For the first time, researchers working in northern Myanmar have captured the images of the rare snub-nosed monkeys.

The elusive species was reportedly discovered in 2010 and their existence was earlier known only through dead specimens.

It was only through the joint efforts of researchers from the Fauna & Flora International (FFI), Biodiversity And Nature Conservation Association (BANCA) and People Resources and Conservation Foundation (PRCF) that the species were photographed for the first time with cameras placed in high, forested mountains of Kachin state, bordering China.

The Myanmar snub-nosed monkey was described scientifically in 2010 from a dead specimen collected from a local hunter, said Frank Momberg of FFI, who organised the initial expeditions that led to the monkey's discovery. As yet, no scientist has seen a live individual, he added.

These images are the first record of the animal in its natural habitat. It is great to finally have photographs because they show us something about how and where it actually lives, said Ngwe Lwin, the Burmese national who first recognised the monkey as a possible new species.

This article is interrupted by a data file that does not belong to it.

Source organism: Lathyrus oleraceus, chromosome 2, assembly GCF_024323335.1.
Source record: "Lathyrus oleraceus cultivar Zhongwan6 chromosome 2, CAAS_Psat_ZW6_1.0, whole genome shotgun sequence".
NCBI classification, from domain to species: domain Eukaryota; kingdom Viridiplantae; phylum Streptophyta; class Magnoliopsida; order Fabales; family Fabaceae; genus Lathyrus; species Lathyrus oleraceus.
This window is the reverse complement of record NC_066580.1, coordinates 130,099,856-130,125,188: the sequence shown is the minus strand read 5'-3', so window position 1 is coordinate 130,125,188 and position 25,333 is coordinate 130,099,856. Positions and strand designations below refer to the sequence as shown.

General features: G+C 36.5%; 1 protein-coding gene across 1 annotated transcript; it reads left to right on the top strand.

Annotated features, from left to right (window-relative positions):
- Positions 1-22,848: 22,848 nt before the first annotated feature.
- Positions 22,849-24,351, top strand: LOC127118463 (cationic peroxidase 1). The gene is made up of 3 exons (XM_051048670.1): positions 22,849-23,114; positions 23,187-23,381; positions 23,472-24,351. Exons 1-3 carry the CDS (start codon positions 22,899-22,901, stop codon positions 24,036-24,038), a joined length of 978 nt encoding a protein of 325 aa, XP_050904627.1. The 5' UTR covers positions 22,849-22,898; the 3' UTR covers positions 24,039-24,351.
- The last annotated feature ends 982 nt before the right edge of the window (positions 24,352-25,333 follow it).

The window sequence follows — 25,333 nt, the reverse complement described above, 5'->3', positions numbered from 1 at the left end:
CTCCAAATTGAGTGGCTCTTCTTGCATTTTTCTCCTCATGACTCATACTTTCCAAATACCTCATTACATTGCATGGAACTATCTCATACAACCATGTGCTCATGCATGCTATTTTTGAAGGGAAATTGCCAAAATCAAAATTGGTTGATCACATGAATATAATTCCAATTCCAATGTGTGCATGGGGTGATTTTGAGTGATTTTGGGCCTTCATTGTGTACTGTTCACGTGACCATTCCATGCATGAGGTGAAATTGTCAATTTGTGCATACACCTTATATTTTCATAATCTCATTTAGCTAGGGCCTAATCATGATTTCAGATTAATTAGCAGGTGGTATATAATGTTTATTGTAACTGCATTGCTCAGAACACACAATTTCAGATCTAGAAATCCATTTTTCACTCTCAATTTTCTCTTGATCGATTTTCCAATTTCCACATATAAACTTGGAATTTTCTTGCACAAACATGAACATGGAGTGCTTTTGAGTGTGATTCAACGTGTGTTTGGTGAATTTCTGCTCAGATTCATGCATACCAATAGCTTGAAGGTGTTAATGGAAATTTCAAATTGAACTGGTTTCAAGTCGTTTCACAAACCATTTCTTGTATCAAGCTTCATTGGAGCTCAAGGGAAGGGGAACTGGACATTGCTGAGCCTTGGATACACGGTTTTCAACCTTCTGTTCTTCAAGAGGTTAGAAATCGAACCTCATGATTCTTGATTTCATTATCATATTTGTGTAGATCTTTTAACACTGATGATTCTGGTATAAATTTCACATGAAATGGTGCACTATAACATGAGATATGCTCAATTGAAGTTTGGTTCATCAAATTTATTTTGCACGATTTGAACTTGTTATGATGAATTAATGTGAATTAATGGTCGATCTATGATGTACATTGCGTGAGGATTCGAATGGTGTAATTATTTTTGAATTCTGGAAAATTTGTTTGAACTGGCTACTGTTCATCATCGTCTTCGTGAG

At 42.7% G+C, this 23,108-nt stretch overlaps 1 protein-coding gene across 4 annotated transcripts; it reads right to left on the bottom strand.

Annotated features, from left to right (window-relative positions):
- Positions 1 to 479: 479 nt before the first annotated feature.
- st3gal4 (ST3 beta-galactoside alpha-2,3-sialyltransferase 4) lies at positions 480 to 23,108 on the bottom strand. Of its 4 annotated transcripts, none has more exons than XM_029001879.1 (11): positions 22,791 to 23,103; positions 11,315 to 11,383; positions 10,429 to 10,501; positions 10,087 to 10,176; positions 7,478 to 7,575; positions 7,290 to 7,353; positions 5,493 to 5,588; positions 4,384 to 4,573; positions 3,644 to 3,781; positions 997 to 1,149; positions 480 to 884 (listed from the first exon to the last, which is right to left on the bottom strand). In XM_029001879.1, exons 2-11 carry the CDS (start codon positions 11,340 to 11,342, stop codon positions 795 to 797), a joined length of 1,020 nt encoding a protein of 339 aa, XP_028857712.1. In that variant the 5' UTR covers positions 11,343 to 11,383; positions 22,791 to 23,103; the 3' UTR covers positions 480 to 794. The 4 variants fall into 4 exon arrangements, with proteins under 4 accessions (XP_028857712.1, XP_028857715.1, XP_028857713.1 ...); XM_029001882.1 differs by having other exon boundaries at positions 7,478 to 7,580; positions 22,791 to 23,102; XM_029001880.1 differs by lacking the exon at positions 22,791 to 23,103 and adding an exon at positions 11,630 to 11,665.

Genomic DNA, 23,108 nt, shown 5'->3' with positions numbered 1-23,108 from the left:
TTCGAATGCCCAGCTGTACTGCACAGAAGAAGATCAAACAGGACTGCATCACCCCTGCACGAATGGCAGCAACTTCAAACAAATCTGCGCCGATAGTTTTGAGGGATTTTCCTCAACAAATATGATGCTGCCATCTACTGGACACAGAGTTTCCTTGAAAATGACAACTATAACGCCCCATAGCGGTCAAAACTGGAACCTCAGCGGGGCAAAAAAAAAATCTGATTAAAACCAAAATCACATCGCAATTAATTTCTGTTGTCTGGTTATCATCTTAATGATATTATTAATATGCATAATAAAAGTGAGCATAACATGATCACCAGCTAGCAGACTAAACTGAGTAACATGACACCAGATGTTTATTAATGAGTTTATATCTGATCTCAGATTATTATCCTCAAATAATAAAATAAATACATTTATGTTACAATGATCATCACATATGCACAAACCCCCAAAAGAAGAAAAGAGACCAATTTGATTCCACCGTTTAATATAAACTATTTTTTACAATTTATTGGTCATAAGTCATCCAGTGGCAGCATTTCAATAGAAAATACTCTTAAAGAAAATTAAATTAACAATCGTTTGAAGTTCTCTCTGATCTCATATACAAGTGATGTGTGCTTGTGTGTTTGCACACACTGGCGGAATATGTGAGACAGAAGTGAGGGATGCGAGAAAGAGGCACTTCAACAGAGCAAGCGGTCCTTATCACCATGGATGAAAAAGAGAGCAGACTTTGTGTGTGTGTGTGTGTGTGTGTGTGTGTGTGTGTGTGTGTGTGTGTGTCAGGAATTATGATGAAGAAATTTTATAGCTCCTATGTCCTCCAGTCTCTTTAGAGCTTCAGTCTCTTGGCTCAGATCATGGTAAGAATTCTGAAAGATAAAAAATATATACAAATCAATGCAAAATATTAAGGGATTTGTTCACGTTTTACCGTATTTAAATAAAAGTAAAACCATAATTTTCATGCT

According to ABC News, the species is among the world's most threatened primates with estimates of its numbers ranging from 200 to about 330.

This rare species of mammals is threatened by habitat loss and hunting. To prevent their extinction and safeguard their future, the team is now working together with the Ministry of Environmental Conservation and Forest (MOECAF), local authorities and communities on protection programs.

A unique feature of the snub-nosed monkeys is that they constantly sneeze when it rains. This sometimes gives away their location. Apart from this, they are also said to keep their face to the ground to avoid the rain.

Take a look at the first images of the snub-nosed monkeys below: